Home Asia Funds Templeton Asian Growth: How attractive is the heavyweight?

Templeton Asian Growth: How attractive is the heavyweight?

Emerging and Developing Asia: GDP Current Prices

Templeton Asian Growth is one of the best-selling equity funds in the Asia-Pacific region excluding Japan, Australia and New Zealand. In recent years, however, its performance has lagged far behind that of its peer group and of investor expectations. Looking only at its performance over the past three years, one might get the impression that the fund’s heyday is over. However, there is a lot to be said for investing in both Asia and Templeton Asian Growth.

Asia’s economy continues to grow strongly

Although growth is slowing somewhat in China, the Asian growth pattern remains intact. Especially in the ASEAN states of Indonesia, Thailand, the Philippines, Malaysia and Vietnam, the economy is growing. The growth rates of these nations are generally far above those of industrialized countries. This is mainly due to the increase in foreign direct investment, for example, in the manufacturing industry.

GDP growth in Asian countries is expected to be about twice as high as in Western industrial nations. China is taking government measures to prevent a permanent slowdown in the economy. In South Korea, Taiwan and Hong Kong too, rising consumer spending is stimulating the economy. Asia will account for an increasing share of global economic output in the coming years.

The region continues to record population growth, even if it is levelling off in China. There are numerous economic alliances on the continent that promote free trade and exports. Some of Asia’s industrialized countries are leaders in high-tech sectors, which is reflected in China’s space programme among other things. This benefits growth companies and the growing middle class.

The latter is gradually gaining more financial freedom, which increases the demand for domestically produced consumer goods. One goal of Asian states is to improve their digital infrastructure to enable them to catch up with the established industrial nations. Asia is well on its way from being a cheap labour market to becoming the world’s most economically dynamic region.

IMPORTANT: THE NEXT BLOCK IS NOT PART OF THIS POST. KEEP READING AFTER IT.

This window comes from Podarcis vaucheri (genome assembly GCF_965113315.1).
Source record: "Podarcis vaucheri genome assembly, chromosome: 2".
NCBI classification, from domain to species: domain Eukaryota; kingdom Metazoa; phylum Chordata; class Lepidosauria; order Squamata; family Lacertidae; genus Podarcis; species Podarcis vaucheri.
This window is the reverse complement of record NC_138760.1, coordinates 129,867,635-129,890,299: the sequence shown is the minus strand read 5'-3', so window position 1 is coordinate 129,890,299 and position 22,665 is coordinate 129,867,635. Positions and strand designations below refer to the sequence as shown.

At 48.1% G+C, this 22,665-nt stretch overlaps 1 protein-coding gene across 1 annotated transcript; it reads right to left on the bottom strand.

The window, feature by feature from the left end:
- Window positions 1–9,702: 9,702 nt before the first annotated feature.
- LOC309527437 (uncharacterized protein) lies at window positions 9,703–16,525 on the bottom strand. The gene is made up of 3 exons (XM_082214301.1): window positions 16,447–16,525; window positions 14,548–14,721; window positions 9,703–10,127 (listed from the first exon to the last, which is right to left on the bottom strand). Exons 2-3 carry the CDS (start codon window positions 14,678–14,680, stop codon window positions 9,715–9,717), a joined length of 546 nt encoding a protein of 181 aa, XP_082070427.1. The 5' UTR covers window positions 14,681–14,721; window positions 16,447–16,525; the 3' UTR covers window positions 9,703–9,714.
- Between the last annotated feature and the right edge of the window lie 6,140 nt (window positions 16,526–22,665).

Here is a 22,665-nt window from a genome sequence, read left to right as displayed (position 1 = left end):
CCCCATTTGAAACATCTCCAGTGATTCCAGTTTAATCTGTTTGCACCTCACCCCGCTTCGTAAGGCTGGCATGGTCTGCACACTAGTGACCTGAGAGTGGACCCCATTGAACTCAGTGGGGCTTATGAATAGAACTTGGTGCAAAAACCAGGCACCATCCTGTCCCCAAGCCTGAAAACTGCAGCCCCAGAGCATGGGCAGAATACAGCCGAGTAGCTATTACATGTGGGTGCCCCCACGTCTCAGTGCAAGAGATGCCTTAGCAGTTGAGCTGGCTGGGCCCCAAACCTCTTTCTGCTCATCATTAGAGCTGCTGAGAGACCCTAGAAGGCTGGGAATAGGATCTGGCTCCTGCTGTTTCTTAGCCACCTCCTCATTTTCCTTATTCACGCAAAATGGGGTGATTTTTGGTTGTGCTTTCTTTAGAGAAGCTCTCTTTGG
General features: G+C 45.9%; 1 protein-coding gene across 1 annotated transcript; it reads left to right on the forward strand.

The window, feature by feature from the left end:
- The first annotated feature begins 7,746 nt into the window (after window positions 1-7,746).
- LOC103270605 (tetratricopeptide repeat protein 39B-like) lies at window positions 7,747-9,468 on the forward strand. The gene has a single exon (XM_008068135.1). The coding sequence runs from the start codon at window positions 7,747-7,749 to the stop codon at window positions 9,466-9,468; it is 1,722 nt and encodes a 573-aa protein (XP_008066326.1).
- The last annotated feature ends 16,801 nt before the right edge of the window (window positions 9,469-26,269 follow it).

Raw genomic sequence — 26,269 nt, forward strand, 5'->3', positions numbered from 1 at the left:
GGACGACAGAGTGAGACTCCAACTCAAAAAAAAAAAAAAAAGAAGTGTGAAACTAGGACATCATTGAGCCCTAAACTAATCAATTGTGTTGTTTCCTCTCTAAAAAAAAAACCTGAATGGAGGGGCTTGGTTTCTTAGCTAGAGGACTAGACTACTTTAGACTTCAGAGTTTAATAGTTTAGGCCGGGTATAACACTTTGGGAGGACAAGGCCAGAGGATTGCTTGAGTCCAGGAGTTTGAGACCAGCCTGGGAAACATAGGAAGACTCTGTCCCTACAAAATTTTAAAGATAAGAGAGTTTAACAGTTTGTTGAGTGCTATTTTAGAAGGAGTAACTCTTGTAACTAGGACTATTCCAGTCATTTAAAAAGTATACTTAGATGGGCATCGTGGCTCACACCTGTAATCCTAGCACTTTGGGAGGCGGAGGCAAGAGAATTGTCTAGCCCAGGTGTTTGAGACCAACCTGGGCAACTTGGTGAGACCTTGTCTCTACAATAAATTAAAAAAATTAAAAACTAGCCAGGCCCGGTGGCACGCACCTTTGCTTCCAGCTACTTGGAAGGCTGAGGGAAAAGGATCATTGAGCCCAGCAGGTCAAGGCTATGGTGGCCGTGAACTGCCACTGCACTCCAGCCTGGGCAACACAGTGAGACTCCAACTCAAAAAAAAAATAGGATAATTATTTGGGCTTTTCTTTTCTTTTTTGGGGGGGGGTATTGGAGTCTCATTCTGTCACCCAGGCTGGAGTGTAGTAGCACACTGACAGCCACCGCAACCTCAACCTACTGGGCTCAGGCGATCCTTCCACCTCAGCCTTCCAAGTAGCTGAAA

Templeton with sound investment selection

The Templeton Asian Growth fund is one of the largest of its kind. As of 30 November 2018, the fund volume amounted to well over $3.2bn. Its performance over the last three years has been 5.62 percent p.a. This is a minus of 0.19 percent compared to the benchmark index MSCI AC Asia Ex Japan NR (USD). The increase in value over five years of 3.90 percent p.a. was not satisfactory, either for investors or fund management.

The low running costs of 1.25 percent compared to similar Asian investment funds represent a plus point for the fund assets. When assessing the Templeton fund, investors should not lose sight of the currency risk of the investments against the euro or the volatility of the fund price development. Emerging markets are subject to greater fluctuations than developed equity markets.

The fund was launched in 1991 and therefore has a comparatively long history. It invests mainly in China, Indonesia, South Korea, India and Thailand. The investment focus is on banks, trade, energy, technology stocks and consumer goods producers. Two new fund managers, Eric Mok and Sukumar Rajah, have been responsible for the portfolio since April 2017 and February 2018 respectively. Educated at renowned institutions in Hong Kong and India respectively, they have many years of industry experience with Franklin Templeton. The investment strategy follows a bottom-up approach. The ongoing review of the equities selected using qualitative and quantitative fundamental analysis is followed by weekly market discussions and ongoing risk control of the investment fund.

Templeton Asian Growth and local expertise

The fund’s research and selection of securities is based on thousands of individual Asian-Pacific stocks. The capital management company Franklin Templeton has more than 20 years of investment expertise in emerging markets. It not only relies on theoretical studies and analyses, but also conducts company visits directly on site. The aim of the fund managers is to discuss the development and key figures of the portfolio companies with the management at least once a year. The fund managers are familiar with the special features, customs and regulations of the Asian stock exchanges.

Conclusion

A long-term investment in the industrialised and emerging countries of Asia should pay off. In the coming years, a great deal of capital will flow into the Chinese, North and Southeast Asian markets. Asia’s economic policy is based on industries of the future. Experts assume that by 2030, the ASEAN countries will be the fourth largest market in the world and that China will have overtaken the USA as the largest economy.

The Templeton Asia Fund is committed to capital growth through careful bottom-up stock selection, regional contacts and controls. The fund focuses on stocks with high market capitalisation. Investors benefit from the fund management’s many years of local knowledge. The equity fund is suitable for medium- to long-term investors who accept short-term risks and wish to invest with one product in companies in various emerging Asian economies.